Local

Sleet, freezing rain coat the Carolinas; roads are slick

Officials warn that icy streets are likely to be a problem for Wednesday’s morning commute. Sun and warmer temperatures melted some of the ice and snow, but a refreeze was expected on Tuesday night.
Officials warn that icy streets are likely to be a problem for Wednesday’s morning commute. Sun and warmer temperatures melted some of the ice and snow, but a refreeze was expected on Tuesday night. ogaines@charlotteobserver.com

Charlotte leaders urged people to stay off streets early Wednesday as some remain frozen following this week’s ice storm.

A quarter-inch of freezing rain fell late Monday and early Tuesday, according to meteorologists. Temperatures above freezing melted some of the ice, and crews cleared many major streets, but the Charlotte Department of Transportation warned that wet spots could refreeze. CDOT encouraged commuters to delay their travels until 9 a.m.

Charlotte-Mecklenburg Schools will be closed Wednesday. Most other districts in the region are also closed, including Cabarrus, Gaston, Iredell-Statesville and Mooresville Graded.

A half-inch to an inch of sleet fell before transitioning to freezing rain, National Weather Service meteorologist Scott Krentz said. The freezing rain compacted the sleet, making roads all the more dangerous, he said.

Freezing rain amounts varied, from 1/10 inch at UNC Charlotte to 1/4 inch in Union and Gaston counties and parts of Charlotte, Krentz said. Charlotte also had a half-inch of sleet.

South Carolina’s Upstate was harder hit, with freezing rain totaling up to 1/2inch and wider power outages.

One person died in North Carolina as a result of the storm. Mykayia Quintara Wilder, 19, lost control of her car due to icy conditions in Hertford County and hit another car head on, the N.C. Highway Patrol said.

About 115,240 Duke Energy customers were without power just after the storm. That number had dwindled by nearly half late Tuesday, and the utility all power to be restored by Wednesday morning.

During the height of the storm, Charlotte-Mecklenburg police responded to nearly 190 auto accidents and more than 70 stranded motorist calls, Deputy Chief Jeff Estes said at a Tuesday news conference. Most drivers, Estes said, heeded officials’ advice and stayed home.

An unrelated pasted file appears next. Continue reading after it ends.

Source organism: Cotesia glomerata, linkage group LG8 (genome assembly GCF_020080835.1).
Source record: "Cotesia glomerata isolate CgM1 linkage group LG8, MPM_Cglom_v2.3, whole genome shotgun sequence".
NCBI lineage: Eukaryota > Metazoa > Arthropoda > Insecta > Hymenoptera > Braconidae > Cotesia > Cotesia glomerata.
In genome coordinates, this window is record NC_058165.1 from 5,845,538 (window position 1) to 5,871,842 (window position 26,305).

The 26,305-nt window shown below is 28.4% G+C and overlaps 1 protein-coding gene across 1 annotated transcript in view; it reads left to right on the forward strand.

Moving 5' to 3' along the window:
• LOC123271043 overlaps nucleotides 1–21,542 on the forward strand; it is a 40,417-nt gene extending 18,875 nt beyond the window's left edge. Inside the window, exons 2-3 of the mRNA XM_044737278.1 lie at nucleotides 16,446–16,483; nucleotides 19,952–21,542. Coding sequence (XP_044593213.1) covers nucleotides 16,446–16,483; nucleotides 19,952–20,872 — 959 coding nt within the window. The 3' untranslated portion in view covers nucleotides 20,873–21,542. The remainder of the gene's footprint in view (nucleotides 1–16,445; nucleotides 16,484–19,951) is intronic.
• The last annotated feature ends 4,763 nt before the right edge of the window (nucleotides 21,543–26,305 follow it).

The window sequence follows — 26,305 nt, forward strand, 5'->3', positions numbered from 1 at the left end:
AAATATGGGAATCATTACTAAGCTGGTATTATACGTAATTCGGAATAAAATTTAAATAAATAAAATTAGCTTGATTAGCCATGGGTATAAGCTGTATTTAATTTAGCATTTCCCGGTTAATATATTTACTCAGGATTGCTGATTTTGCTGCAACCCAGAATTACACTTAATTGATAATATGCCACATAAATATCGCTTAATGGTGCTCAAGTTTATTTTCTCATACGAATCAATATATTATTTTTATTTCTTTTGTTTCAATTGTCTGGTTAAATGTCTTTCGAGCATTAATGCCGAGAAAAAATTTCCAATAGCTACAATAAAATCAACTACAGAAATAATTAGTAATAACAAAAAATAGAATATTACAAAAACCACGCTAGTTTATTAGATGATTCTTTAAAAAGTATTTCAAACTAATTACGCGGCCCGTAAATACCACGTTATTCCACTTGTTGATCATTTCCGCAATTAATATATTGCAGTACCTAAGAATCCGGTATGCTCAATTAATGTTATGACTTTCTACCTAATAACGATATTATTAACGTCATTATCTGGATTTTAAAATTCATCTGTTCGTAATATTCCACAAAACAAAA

City buses and rail lines are expected to run normally, if slowly, and garbage and recycling collection is on its usual schedule. Sidewalks remain treacherous, and city officials warned residents to avoid walking in the streets.

Only one major road closed in Charlotte due to the ice, inbound Independence Boulevard onto Interstate 277, but it reopened early Tuesday.

A jack-knifed tractor trailer later blocked the two right lanes of Interstate 85 North near W.T. Harris Boulevard in north Charlotte around 9 a.m.

Side streets have not been treated and remain dangerous.

“everyone that is driving those streets should use plenty of caution,” transportation director Danny Pleasant said at the news conference.

The cold is expected to persist through the week, the National Weather Service said.

Snow showers are possible before 2 p.m. Wednesday.

Thursday and Friday should be sunny, but highs are forecast to reach only 23 and 28 respectively. The National Weather Service is forecasting record lows for both days.

A 30 percent chance of snow returns Friday night and a 50 percent chance is forecast for Saturday, although all rain is forecast for Saturday night and Sunday.

A chance of snow and rain returns on Monday.

Bruce Henderson, Hope Paasch and Katie Peralta contributed.

Related stories from Charlotte Observer

  Comments